According to Walter Rodney, religion slowed down the development of Africans' capacity to produce food, nothing, and shelter: "Belief in prayer and in the intervention of ancestors and various Gods could easily be a substitute for innovations designed to control the impact of weather and environment" Rodney is referring to the religious practice called ancestor-worship, a belief that the spirits of dead relatives are always around to protect and provide. Food and drink were always put on the ground for these spirits before it was consumed. As in other societies, this belief in some otherworldly or supernatural force with power over weather, life and death, health, and everything else reflects a pre- scientific understanding of nature and society.

 

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Education 
   Education reflected the needs of African society. The process of education took place with groups of young people under the supervision of an older person. Boys and girls were taught separately those practices and customs important for their assuming the sex-role responsibilities of adults. The high point of the educational process was their initiation into adulthood, or the "rites of passages." Thus, the main aspect of this educational process is that it was based on the accumulated practical experience of the people. It was passed from generation to generation by the oral tradition and  apprenticeship relationships. There were also formal, institutions of education. The University of Sankore at Timbuktu and others were renowned intellectual centers to which scholars from other parts of Africa, Asia, and Europe came for study. These universities reflected the advanced development of a political state with the power to mobilize surplus wealth for education.

Women and the Family 
   Research suggests that in many ways the role of women in early African society was equal to men, even in armed battle. Gustavas Vassa, a West African who was taken to Barbados as a slave in the 1700s, wrote in, his account of life in Africa: ". . . even our women are warriors, and march boldly out to fight along with the men!' This observation is identical to what one would find in the current liberation struggles in Africa. Between men and women, however, there was a division of labor. Men were usually the hunters and farmers. Women also engaged ii4 agricultural work, but when networking with the men in this, they engaged in weaving and spinning cotton, dying the cloth, and making clothing. It is important to note, however, several ways in which women were oppressed in early Africa. The "council of elders" was made up exclusively of men. Men did not have to obey the same strict rules as women in relationships with members of the opposite sex. Men were even assigned more living space in the household. These kinds of practices undoubtedly led to attitudes and practices of male supremacy which women and men, especially in the contemporary African liberation movements, have struggled to abolish.

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   The family was the basis of social organization in pre-colonial Africa. It performed essential economic, and political functions. Often families grouped together in clans for cooperation in various aspects of social life, like farming or war. Communalism - a society which -has a low stage of -technological development, no classes, and a collective Approach to the production and distribution of food, clothing, and shelter - developed in all parts of Africa. However, even during the pre-colonial period, a class structure was developing in Africa. There were Africans who owned slaves, and they were in a different class than the slaves themselves. In some places, there was a privileged "royal family" who comprised a privileged elite in relationship to the African masses.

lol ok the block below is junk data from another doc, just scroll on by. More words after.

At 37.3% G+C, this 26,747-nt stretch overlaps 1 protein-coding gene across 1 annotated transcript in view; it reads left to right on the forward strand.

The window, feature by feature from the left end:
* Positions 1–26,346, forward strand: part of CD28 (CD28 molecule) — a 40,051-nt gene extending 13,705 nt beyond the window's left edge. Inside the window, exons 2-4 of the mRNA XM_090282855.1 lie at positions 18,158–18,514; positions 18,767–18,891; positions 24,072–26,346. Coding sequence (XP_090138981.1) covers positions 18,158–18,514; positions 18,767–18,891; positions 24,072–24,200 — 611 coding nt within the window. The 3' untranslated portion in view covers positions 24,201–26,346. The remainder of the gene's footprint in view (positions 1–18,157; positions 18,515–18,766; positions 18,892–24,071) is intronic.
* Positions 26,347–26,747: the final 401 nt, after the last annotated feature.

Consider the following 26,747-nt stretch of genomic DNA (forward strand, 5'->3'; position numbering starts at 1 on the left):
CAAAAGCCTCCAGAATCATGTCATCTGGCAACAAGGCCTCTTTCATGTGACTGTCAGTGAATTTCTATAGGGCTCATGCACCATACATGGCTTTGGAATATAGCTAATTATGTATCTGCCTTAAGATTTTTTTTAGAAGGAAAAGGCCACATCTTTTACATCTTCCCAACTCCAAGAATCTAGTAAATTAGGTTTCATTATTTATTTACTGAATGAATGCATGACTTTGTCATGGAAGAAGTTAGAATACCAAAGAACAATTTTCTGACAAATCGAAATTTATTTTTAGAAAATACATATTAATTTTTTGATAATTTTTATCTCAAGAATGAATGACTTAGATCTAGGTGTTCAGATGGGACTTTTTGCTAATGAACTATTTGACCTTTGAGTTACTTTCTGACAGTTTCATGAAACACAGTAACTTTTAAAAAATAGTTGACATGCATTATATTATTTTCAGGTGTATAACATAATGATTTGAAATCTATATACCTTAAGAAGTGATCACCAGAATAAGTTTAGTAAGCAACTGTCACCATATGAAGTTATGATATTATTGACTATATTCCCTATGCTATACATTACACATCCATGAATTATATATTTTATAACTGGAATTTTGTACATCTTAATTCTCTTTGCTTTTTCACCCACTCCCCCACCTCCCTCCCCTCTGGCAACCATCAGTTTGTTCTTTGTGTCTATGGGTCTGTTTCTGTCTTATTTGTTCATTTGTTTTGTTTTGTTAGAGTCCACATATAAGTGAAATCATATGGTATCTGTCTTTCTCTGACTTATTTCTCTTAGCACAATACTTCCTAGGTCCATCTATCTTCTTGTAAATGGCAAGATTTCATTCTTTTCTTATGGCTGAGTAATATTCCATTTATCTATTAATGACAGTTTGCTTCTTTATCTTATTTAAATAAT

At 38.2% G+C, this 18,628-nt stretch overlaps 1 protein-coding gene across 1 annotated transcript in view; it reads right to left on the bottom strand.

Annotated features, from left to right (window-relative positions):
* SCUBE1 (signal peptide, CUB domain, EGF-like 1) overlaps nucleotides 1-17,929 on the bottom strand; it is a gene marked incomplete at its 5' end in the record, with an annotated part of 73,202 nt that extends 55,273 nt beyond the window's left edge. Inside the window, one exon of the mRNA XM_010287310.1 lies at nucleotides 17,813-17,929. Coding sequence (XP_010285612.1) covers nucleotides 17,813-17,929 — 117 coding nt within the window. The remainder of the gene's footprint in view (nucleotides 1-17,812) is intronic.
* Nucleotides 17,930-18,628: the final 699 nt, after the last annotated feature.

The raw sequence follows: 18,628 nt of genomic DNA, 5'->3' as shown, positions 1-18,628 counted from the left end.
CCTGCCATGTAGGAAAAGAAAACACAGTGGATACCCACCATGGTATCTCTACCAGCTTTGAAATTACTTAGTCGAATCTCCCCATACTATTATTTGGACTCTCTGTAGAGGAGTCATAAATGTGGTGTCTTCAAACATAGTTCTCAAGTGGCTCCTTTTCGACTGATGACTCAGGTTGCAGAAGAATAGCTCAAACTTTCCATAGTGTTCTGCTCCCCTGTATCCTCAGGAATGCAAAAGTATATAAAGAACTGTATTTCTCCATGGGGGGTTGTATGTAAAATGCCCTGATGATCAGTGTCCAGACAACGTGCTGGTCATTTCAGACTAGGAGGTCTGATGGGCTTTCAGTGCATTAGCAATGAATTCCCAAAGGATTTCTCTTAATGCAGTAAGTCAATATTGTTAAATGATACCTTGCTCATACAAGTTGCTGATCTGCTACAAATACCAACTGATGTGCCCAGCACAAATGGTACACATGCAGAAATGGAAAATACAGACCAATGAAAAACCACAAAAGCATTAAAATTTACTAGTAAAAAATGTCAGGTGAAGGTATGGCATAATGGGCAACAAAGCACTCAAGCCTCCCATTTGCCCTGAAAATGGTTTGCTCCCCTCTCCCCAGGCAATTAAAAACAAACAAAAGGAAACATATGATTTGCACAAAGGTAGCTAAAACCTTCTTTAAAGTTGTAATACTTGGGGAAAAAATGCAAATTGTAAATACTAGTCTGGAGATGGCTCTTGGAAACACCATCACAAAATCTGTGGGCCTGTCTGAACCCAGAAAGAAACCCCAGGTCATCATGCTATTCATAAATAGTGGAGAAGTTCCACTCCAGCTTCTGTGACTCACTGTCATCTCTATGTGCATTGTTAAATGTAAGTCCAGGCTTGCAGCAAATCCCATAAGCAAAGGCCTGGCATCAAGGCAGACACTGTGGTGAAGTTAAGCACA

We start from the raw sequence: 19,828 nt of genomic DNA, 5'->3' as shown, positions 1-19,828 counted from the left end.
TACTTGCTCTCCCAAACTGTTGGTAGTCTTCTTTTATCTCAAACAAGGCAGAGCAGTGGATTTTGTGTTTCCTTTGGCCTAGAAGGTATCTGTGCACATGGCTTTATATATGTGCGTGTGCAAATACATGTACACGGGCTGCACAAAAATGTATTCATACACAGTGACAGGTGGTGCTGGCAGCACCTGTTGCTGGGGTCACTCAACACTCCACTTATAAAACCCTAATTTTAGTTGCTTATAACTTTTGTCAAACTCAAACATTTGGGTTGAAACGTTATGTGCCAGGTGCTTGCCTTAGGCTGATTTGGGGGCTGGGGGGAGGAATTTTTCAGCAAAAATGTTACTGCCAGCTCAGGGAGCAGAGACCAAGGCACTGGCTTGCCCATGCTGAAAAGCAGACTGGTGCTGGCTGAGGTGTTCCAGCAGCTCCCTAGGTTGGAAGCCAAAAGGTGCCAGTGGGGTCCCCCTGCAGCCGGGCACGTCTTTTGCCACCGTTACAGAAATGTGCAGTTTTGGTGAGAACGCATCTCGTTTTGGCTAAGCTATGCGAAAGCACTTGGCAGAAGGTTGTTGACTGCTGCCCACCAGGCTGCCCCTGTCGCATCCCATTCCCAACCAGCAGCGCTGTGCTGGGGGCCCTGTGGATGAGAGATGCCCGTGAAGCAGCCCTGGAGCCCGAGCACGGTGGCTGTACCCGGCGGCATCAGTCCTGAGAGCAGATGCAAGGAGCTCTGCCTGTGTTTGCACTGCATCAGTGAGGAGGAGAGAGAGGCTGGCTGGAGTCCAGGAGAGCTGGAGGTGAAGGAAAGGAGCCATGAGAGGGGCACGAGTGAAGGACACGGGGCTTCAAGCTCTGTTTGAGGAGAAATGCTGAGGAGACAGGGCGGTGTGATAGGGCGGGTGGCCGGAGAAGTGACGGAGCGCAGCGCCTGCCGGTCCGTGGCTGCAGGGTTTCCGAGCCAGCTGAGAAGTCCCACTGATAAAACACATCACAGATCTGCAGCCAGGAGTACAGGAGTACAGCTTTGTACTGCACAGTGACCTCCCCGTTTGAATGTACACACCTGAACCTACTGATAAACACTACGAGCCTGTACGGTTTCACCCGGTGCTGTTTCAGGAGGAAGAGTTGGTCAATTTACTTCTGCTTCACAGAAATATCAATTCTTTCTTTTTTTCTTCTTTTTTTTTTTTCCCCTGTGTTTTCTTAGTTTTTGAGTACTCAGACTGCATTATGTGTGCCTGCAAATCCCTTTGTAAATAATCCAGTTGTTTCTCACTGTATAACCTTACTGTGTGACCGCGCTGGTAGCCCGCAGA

Culture 
   As a rich source of cultural tradition, Africa has long inspired Black people in the United States. This is reflected in many ways. Historically, many names of early Black institutions (e.g., the African Methodist Episcopal Church) symbolized the link with Africa. Creative artists have often written about Africa, as in Countee Cullen's poem "Heritage" ("What is Africa to Me") and Langston Hughes's "I've Known Rivers." More. recently, artists like Gil Scott-Heron have taken up the theme of struggle with songs like "What's the Word - Johannesburg," about the liberation struggle in South Africa. Similarly, Bob Marley has popularized a political link with Africa through Reggae music.

   Music, literature, dance, and sculpture are concentrated expressions of a people's culture. Thus, they are usually prominent in most societies. As Vassa says, "We are almost a nation of dancers, musicians, and poets." Every great event was reflected and communicated  in artistic performances, especially in dance and song. Musical instruments, such as drums, xylophones, and harps, were developed in Africa. The bronze sculptures of Benin, Vassa's home, have been widely recognized for their greatness. In fact, African art was copied by such artists as Picasso in creating modern art like cubism. 


   The research of such scholars as linguist Lorenzo Turner and anthropologist Melville Herskovitz has demonstrated that Africans brought this rich cultural heritage to America. Once here, African culture interacted with the culture of other peoples. Under these conditions, a new cultural pattern emerged. It was a culture that contributed to Black people's struggle for survival under very challenging conditions.